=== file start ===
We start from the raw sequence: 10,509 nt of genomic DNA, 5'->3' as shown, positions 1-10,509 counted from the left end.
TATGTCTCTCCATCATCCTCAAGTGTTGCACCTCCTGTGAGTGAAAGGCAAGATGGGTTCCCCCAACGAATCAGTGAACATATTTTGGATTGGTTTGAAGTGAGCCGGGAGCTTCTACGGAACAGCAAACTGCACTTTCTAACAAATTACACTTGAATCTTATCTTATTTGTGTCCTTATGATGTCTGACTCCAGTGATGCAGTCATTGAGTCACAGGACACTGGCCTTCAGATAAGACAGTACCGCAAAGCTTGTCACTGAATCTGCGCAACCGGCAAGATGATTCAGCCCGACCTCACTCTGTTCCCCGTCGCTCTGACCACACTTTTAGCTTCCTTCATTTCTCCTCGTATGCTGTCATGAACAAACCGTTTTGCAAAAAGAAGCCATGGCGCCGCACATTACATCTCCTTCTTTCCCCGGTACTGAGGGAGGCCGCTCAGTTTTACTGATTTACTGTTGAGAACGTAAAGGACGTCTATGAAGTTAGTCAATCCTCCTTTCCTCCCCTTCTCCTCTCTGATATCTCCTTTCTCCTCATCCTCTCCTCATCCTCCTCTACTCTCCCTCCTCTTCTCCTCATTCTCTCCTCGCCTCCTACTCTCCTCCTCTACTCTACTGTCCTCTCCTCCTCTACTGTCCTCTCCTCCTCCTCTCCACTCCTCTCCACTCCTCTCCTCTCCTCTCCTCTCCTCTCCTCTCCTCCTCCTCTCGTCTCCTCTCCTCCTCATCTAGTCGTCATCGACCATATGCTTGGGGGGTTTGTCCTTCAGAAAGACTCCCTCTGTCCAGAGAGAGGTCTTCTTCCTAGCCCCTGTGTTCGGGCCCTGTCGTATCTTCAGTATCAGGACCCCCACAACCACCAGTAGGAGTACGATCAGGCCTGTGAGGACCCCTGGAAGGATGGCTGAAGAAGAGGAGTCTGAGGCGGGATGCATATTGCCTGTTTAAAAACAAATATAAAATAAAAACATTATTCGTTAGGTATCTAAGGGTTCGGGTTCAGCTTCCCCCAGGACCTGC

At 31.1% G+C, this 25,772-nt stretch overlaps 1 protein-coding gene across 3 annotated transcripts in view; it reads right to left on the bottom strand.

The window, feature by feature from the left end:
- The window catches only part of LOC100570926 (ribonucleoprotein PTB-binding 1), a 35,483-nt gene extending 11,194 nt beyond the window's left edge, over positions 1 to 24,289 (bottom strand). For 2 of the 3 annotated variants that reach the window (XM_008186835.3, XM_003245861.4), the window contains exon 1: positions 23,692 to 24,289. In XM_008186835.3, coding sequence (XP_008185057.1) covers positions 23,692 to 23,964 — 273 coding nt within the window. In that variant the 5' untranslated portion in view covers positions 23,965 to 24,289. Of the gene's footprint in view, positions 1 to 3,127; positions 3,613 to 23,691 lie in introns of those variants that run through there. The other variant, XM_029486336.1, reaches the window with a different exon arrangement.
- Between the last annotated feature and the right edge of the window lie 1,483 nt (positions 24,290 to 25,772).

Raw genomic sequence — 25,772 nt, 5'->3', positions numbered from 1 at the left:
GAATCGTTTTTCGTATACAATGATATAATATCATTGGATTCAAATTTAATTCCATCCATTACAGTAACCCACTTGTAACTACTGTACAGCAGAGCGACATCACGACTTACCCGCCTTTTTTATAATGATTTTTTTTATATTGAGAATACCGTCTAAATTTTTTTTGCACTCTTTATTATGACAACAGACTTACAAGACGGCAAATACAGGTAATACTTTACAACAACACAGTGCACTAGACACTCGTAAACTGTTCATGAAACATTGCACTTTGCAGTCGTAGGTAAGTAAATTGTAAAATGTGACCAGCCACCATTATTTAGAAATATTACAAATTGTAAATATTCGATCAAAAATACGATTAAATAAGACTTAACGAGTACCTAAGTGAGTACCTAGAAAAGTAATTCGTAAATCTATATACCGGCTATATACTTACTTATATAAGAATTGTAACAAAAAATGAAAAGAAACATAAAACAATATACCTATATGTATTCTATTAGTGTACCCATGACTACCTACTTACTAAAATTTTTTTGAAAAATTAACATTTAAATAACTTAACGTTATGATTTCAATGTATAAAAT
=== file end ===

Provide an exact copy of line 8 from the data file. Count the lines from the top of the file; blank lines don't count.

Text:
GAATCGTTTTTCGTATACAATGATATAATATCATTGGATTCAAATTTAATTCCATCCATTACAGTAACCCACTTGTAACTACTGTACAGCAGAGCGACATCACGACTTACCCGCCTTTTTTATAATGATTTTTTTTATATTGAGAATACCGTCTAAATTTTTTTTGCACTCTTTATTATGACAACAGACTTACAAGACGGCAAATACAGGTAATACTTTACAACAACACAGTGCACTAGACACTCGTAAACTGTTCATGAAACATTGCACTTTGCAGTCGTAGGTAAGTAAATTGTAAAATGTGACCAGCCACCATTATTTAGAAATATTACAAATTGTAAATATTCGATCAAAAATACGATTAAATAAGACTTAACGAGTACCTAAGTGAGTACCTAGAAAAGTAATTCGTAAATCTATATACCGGCTATATACTTACTTATATAAGAATTGTAACAAAAAATGAAAAGAAACATAAAACAATATACCTATATGTATTCTATTAGTGTACCCATGACTACCTACTTACTAAAATTTTTTTGAAAAATTAACATTTAAATAACTTAACGTTATGATTTCAATGTATAAAAT